While indigenous peoples have undoubtedly formed organizations for centuries, the number of organizations has increased dramatically during the last twenty years or so. There are many reasons for this. First, some groups have only recently been incorporated into larger political and economic systems. It is in this process of incorporation that such groups have understood the importance of maintaining their cultural identity. Governments often actively oppose such aspirations through the imposition of integrationist policies, "national" languages, religions and alien customs. Governments, both left and right, frequently undermine traditional values and the economic base necessary for survival of indigenous peoples through their attempts to individualize property or collectivize it at the state level.
As a result of the international debt crisis, many governments are much more interested in the resources they can extract from indigenous peoples than the services that they should provide. Ironically, it is in the absence of government provided services that a number of indigenous peoples throughout the world have begun to provide their own, more culturally appropriate services. These include such activities as creating and running their own schools, writing and publishing their own textbooks, establishing their own ecological reserves, and opening their own health care facilities.
Not all indigenous groups have been able to confront the overwhelming onslaught of government programs, corporate resource development or spontaneous colonization successfully. In the past 20 years, a number of groups have completely disappeared. Others have become disoriented and are in the process of being absorbed by expanding national societies. A few, however, have organized successfully and, in turn, begun to help others to do the same. In Latin America, for example, the Shuar of Ecuador have travelled to a number of countries to help other groups defend their land and cultures. Indigenous peoples' organizations as well as indigenist organizations are beginning to communicate more efficiently with wider audiences and to more convincingly document their individual claims to be pressed directly with governments or in international human rights fora.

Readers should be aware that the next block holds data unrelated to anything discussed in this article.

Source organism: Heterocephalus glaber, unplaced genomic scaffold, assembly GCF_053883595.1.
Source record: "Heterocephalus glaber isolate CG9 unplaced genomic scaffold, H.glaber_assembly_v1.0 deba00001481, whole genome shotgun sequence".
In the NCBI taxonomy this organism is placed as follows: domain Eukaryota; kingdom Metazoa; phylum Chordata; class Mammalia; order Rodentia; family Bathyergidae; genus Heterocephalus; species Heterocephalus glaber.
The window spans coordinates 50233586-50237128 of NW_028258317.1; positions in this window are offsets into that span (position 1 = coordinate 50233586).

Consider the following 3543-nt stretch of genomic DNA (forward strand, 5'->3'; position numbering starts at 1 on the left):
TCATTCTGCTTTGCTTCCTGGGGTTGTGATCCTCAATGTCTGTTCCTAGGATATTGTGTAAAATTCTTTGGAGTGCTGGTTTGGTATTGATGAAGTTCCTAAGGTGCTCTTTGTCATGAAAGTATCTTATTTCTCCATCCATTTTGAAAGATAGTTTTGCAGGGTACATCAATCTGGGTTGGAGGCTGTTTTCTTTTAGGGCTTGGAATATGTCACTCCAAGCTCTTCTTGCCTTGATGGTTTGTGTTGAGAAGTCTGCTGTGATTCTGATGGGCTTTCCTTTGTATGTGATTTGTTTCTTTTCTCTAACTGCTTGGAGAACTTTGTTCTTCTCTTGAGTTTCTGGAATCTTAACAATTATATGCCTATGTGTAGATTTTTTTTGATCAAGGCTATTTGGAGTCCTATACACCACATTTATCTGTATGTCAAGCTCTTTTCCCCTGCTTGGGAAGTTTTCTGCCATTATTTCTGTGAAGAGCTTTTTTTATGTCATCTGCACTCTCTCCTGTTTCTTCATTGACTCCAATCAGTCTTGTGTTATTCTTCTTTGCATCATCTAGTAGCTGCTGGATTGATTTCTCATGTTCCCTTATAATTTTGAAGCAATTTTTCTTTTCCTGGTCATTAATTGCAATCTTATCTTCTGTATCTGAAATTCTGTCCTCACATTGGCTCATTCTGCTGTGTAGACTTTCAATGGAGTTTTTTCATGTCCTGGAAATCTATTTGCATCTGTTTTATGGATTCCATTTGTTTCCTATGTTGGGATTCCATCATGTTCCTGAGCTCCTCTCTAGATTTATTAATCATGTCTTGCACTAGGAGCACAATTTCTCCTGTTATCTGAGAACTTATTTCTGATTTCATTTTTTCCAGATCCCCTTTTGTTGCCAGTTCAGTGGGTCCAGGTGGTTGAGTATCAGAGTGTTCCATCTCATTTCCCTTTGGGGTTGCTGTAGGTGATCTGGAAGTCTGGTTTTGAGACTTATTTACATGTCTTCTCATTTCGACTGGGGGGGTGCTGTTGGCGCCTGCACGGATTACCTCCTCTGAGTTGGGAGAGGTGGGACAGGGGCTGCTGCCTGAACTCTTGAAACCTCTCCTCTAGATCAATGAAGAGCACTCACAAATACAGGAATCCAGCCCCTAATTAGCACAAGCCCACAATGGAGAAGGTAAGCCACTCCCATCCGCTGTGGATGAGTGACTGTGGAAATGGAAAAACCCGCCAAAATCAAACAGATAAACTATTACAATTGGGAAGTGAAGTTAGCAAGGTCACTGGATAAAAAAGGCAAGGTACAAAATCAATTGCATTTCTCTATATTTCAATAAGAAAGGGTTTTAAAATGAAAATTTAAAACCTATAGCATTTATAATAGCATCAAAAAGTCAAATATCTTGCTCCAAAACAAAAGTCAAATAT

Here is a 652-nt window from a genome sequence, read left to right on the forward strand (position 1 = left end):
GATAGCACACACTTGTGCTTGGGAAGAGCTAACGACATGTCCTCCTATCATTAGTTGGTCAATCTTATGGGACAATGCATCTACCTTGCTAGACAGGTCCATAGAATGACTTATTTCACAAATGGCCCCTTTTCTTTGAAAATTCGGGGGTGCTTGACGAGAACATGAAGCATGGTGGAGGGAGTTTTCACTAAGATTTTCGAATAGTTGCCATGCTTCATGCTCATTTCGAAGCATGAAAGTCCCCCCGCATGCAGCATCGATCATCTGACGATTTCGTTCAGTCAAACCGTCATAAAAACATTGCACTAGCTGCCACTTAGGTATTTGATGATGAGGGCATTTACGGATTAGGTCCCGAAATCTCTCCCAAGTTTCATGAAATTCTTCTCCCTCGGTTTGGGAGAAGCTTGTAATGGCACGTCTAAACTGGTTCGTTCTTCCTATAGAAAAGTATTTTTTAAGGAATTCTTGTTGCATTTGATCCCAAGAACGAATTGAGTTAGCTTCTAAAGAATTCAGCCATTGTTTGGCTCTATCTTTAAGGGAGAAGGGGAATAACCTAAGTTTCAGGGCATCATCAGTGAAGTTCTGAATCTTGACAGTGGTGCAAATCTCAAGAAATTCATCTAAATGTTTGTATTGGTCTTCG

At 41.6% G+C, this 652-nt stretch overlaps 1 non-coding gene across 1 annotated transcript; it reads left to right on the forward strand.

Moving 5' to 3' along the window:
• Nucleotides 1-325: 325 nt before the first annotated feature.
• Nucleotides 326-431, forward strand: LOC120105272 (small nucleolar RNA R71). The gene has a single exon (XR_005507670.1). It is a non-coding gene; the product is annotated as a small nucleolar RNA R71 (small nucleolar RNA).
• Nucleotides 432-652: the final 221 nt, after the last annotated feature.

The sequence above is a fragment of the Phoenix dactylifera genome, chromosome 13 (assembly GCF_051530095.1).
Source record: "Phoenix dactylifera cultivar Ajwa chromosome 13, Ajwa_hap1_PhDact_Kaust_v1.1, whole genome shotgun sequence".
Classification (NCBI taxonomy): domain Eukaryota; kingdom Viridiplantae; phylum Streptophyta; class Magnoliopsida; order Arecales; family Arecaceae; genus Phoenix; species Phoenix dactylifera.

Organizations of Indigenous Peoples
There is an astounding variety of indigenous peoples' organizations. In this issue of CSQ we have attempted to illustrate the diversity of the existing organizations. In general, organizations can be characterized by whether they represent one or a number of ethnic groups, by the focus of the organizations' activities, and by who controls the organizations. Richard Chase Smith's article on the indigenous peoples' organizations in the Andes provides an excellent framework for evaluating the types of organizations that exist throughout the world. His insights are equally germane to support indigenous peoples and groups that support them.
Many indigenous peoples' organizations are founded, first and foremost, to address specific social, cultural or economic issues at a local level. Once they succeed at this level, many focus more explicitly on land rights and political issues in a wider context. The declaration by the Nishnawbe-Aski reprinted in this CSQ states the reasons for the concerns of this Canadian group and their strategies for addressing them. CONFENAIE's statement also describes the gradual growth and maturation of the regional confederation of Indian groups in lowland Ecuador. Likewise, the statements from the World Council of Indigenous Peoples express the concerns of a number of indigenous peoples around the world.